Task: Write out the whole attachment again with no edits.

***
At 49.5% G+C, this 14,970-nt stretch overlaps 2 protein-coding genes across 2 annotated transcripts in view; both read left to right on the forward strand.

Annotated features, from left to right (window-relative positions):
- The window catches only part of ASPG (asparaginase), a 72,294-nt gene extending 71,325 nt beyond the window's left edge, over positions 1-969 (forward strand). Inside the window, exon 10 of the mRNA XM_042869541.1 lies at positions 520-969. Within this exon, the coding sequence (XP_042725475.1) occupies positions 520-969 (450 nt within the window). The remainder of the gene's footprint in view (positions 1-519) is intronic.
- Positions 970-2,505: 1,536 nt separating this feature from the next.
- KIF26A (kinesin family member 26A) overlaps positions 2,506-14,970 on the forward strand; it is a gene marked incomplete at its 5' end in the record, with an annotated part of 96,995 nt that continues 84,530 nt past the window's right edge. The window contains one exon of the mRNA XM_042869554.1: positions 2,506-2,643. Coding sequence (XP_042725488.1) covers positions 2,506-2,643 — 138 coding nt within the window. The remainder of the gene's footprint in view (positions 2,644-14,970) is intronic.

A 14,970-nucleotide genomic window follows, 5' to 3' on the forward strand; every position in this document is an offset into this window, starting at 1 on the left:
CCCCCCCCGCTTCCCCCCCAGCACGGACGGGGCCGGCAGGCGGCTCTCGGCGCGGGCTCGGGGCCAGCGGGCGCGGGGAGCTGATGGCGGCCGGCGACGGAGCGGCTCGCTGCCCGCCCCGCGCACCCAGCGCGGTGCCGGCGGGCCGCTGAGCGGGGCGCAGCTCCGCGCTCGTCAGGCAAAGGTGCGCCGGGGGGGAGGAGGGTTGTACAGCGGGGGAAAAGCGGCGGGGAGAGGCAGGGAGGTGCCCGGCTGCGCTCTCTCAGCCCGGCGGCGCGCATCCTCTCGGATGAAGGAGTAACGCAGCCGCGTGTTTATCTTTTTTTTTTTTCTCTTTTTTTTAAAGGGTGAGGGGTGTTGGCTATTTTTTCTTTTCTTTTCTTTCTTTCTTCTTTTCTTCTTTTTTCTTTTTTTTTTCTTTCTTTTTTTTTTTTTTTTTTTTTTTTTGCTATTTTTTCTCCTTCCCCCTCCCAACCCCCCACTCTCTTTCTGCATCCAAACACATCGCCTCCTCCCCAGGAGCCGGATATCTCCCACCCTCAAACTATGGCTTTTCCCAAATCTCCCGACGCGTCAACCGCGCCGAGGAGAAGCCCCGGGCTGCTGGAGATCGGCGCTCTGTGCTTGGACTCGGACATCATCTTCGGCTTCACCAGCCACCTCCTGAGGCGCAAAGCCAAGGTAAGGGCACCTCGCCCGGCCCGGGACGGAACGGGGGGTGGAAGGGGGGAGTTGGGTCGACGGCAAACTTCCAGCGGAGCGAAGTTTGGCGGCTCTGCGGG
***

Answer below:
At 49.5% G+C, this 14,970-nt stretch overlaps 2 protein-coding genes across 2 annotated transcripts in view; both read left to right on the forward strand.

Annotated features, from left to right (window-relative positions):
- The window catches only part of ASPG (asparaginase), a 72,294-nt gene extending 71,325 nt beyond the window's left edge, over positions 1-969 (forward strand). Inside the window, exon 10 of the mRNA XM_042869541.1 lies at positions 520-969. Within this exon, the coding sequence (XP_042725475.1) occupies positions 520-969 (450 nt within the window). The remainder of the gene's footprint in view (positions 1-519) is intronic.
- Positions 970-2,505: 1,536 nt separating this feature from the next.
- KIF26A (kinesin family member 26A) overlaps positions 2,506-14,970 on the forward strand; it is a gene marked incomplete at its 5' end in the record, with an annotated part of 96,995 nt that continues 84,530 nt past the window's right edge. The window contains one exon of the mRNA XM_042869554.1: positions 2,506-2,643. Coding sequence (XP_042725488.1) covers positions 2,506-2,643 — 138 coding nt within the window. The remainder of the gene's footprint in view (positions 2,644-14,970) is intronic.

A 14,970-nucleotide genomic window follows, 5' to 3' on the forward strand; every position in this document is an offset into this window, starting at 1 on the left:
CCCCCCCCGCTTCCCCCCCAGCACGGACGGGGCCGGCAGGCGGCTCTCGGCGCGGGCTCGGGGCCAGCGGGCGCGGGGAGCTGATGGCGGCCGGCGACGGAGCGGCTCGCTGCCCGCCCCGCGCACCCAGCGCGGTGCCGGCGGGCCGCTGAGCGGGGCGCAGCTCCGCGCTCGTCAGGCAAAGGTGCGCCGGGGGGGAGGAGGGTTGTACAGCGGGGGAAAAGCGGCGGGGAGAGGCAGGGAGGTGCCCGGCTGCGCTCTCTCAGCCCGGCGGCGCGCATCCTCTCGGATGAAGGAGTAACGCAGCCGCGTGTTTATCTTTTTTTTTTTTCTCTTTTTTTTAAAGGGTGAGGGGTGTTGGCTATTTTTTCTTTTCTTTTCTTTCTTTCTTCTTTTCTTCTTTTTTCTTTTTTTTTTCTTTCTTTTTTTTTTTTTTTTTTTTTTTTTGCTATTTTTTCTCCTTCCCCCTCCCAACCCCCCACTCTCTTTCTGCATCCAAACACATCGCCTCCTCCCCAGGAGCCGGATATCTCCCACCCTCAAACTATGGCTTTTCCCAAATCTCCCGACGCGTCAACCGCGCCGAGGAGAAGCCCCGGGCTGCTGGAGATCGGCGCTCTGTGCTTGGACTCGGACATCATCTTCGGCTTCACCAGCCACCTCCTGAGGCGCAAAGCCAAGGTAAGGGCACCTCGCCCGGCCCGGGACGGAACGGGGGGTGGAAGGGGGGAGTTGGGTCGACGGCAAACTTCCAGCGGAGCGAAGTTTGGCGGCTCTGCGGG